It seems to me that God is making it clear that there is reason for their exile.  In this case it is discipline, but He makes it clear it's not going to be over for a while and that His people will seek Him and find Him.  He knows hardship will move us to Him.  It's not always an action of discipline, but any hardship can be responded to by drawing near to Him.  In the long run if our heart's response is desperation for Him, then the hardship seems like grace to me.  

Unmerited favor:  Because He loves me, He affords me the opportunity to come into a relationship with Him where He will change me, love me and save me.  If that's the bottom line, then anything that undergirds that greater purpose is a good thing.  So if depression, infertility, financial pressure, hurt feelings, food allergies, betrayal, heartbreak, exhaustion, and sin create in me a desperation for Him, then they are good.  When seen in light of the big picture, they are good.

So it's all grace to me.  It seems as if I have no other way to see it.

5 comments:

Kjirstin C said...

Such a hard thing to swallow and wrap our heads around, but such true thoughts!! I wish it didn't have to be this way, but hard circumstances do seem to be what turns me to Him more often, and for that I am grateful.

Anonymous said...

Not sure what's going on to be teaching you this. I only hope that it is less painful than the things that are teaching me the same truths. Just wanted you to know that your words encouraged a weary sister. Love ya & thanks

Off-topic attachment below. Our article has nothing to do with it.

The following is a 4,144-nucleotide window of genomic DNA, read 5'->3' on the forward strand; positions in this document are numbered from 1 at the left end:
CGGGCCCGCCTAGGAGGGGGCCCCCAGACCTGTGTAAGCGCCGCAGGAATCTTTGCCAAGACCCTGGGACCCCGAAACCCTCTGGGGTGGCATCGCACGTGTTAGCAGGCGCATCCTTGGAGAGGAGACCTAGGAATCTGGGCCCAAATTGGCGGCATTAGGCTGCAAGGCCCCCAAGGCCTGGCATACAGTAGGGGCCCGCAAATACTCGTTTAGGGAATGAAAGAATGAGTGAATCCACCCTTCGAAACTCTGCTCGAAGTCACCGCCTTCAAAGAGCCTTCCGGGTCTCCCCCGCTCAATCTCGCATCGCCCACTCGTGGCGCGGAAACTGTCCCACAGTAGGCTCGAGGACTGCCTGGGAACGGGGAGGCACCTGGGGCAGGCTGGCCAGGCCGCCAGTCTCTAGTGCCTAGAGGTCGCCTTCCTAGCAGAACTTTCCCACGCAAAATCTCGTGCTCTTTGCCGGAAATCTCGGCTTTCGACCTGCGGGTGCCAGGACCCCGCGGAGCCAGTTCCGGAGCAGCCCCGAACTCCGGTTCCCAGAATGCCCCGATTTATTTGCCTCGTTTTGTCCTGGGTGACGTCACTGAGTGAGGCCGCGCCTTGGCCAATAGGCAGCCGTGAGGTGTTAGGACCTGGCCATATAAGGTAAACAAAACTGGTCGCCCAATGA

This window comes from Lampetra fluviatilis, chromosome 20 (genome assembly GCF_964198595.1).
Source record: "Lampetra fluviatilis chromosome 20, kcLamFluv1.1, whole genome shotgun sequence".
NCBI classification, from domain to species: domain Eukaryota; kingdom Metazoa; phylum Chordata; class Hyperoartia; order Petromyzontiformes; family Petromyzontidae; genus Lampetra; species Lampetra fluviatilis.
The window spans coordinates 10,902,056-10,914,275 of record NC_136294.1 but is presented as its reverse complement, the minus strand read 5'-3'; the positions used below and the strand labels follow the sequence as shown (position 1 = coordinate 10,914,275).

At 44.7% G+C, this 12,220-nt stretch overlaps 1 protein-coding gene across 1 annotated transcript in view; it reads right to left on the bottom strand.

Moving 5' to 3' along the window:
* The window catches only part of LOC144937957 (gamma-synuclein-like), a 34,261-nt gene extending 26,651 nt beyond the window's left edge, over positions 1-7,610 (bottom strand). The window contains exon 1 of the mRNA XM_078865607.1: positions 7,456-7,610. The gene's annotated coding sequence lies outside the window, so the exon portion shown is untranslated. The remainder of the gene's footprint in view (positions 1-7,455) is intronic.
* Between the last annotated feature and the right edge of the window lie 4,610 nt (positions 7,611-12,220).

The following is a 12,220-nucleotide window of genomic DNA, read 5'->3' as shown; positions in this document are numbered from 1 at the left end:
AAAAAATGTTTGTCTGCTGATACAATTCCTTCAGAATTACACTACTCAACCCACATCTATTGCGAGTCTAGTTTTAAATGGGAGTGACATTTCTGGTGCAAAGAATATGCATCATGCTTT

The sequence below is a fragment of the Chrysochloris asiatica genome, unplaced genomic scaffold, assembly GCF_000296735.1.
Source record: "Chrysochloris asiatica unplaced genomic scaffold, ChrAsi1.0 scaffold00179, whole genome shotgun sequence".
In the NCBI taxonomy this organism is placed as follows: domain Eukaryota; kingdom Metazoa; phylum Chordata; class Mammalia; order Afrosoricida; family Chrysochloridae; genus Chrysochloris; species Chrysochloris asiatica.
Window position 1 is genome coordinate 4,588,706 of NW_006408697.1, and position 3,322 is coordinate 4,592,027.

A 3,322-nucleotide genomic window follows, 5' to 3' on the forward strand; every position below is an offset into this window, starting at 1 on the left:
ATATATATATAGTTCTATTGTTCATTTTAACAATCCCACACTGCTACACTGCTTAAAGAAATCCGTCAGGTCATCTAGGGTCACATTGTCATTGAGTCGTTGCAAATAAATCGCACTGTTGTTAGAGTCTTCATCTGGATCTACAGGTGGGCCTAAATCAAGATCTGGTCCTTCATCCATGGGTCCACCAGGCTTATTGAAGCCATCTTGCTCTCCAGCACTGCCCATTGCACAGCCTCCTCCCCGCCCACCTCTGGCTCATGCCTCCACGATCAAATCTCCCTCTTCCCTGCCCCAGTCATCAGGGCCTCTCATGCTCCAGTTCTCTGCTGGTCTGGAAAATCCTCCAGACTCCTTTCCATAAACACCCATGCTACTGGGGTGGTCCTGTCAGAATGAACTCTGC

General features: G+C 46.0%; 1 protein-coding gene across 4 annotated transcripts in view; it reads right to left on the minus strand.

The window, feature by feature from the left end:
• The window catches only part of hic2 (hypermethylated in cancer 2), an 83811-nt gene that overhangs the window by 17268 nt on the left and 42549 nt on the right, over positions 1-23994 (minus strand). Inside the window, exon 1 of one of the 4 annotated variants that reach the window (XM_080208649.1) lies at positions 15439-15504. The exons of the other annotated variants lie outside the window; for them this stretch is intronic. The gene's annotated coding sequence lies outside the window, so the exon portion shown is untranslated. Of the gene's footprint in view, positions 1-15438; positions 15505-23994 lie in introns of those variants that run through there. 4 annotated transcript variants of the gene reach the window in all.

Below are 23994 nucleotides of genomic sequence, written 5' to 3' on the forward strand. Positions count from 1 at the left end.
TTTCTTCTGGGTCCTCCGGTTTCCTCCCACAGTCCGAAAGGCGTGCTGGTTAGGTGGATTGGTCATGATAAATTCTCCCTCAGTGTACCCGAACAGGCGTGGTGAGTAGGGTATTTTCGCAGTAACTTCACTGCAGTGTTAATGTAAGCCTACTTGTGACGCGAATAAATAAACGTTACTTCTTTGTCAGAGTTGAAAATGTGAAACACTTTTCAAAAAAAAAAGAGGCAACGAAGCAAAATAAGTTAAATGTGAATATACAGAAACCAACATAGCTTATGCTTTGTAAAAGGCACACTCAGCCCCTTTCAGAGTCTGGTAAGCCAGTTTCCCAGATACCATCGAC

Michelle K

Candace said...

Yes!! By God's grace alone He has given me the gift of depression, tears, failure, the loss of relationships, challenging children - or just my own difficulty in being a mom. :) through the dark moments He has drawn me to Himself. I would not trade that for an easier life for one second. What you are describing is one of my biggest life lessons to date. It is also why I loved Ann Voskamp's book so much. How can God be called "good?" oh but He is!! Loneliness becomes total dependance on Him. Ashes to beauty. It is all grace.

Candace said...

Oh just wanted to add that I wasn't throwing in that book title as a suggestion, I know you don't care for her writing style. I was just sharing why that book was such an encouragement to me. I am learning that it is one thing to acknowledge the difficult things as grace, but it's an even bigger step of faith for me to THANK him for those things, ya know??

Melissa said...

No offense taken. ;) I actually have read some of the book and felt like God told me to put it down with the others I had started. I'd like to finish it someday. I don't prefer her style, but I can appreciate that she has a lot of wisdom to offer in the book and read it for that. I can't do that with Shakespeare, but Ann Voskamp I can handle! Anyway, I think I knew what you meant. Thanks for sharing!